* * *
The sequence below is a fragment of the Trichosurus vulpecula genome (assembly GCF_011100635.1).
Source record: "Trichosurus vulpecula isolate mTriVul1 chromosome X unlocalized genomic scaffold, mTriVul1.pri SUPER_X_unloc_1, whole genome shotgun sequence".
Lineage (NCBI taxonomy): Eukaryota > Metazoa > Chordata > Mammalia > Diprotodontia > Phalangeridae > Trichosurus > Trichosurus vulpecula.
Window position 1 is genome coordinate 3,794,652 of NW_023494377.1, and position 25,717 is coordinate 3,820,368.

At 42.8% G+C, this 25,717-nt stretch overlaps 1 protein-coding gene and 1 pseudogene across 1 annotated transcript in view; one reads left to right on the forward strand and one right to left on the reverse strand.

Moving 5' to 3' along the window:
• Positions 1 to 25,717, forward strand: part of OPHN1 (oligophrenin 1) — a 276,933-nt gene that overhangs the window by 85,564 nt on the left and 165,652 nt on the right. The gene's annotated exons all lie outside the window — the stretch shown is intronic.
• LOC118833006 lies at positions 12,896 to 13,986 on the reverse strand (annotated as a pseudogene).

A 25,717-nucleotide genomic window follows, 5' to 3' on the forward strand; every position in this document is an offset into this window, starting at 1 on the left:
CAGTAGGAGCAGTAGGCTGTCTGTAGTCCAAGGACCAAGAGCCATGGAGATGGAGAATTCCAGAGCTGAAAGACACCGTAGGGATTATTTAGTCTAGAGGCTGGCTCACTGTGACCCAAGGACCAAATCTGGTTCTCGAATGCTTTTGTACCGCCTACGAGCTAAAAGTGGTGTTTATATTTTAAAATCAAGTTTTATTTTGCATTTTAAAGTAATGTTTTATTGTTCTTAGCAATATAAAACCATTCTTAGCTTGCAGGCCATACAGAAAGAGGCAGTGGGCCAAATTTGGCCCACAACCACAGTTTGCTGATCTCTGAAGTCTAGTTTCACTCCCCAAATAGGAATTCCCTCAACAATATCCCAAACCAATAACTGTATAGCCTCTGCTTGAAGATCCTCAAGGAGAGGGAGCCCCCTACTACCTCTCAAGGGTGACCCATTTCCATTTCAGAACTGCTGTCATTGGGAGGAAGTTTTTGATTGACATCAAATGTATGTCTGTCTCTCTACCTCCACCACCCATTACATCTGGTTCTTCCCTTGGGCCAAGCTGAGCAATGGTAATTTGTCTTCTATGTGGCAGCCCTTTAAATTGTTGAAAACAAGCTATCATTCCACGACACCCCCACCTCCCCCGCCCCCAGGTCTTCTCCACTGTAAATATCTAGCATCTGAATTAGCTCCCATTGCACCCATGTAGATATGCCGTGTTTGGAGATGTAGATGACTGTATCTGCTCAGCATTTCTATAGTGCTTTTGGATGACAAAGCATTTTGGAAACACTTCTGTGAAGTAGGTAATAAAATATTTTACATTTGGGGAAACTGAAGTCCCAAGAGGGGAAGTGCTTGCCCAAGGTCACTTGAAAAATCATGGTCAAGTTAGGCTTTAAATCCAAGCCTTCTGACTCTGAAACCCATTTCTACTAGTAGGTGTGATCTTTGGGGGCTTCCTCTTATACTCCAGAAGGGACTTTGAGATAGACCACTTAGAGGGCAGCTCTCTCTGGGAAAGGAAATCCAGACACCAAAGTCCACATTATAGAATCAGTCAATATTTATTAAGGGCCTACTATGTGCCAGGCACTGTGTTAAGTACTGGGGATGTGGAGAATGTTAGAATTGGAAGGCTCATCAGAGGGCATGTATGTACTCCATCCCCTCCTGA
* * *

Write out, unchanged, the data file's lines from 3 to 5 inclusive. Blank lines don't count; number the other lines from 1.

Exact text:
Lineage (NCBI taxonomy): Eukaryota > Metazoa > Chordata > Mammalia > Diprotodontia > Phalangeridae > Trichosurus > Trichosurus vulpecula.
Window position 1 is genome coordinate 3,794,652 of NW_023494377.1, and position 25,717 is coordinate 3,820,368.

At 42.8% G+C, this 25,717-nt stretch overlaps 1 protein-coding gene and 1 pseudogene across 1 annotated transcript in view; one reads left to right on the forward strand and one right to left on the reverse strand.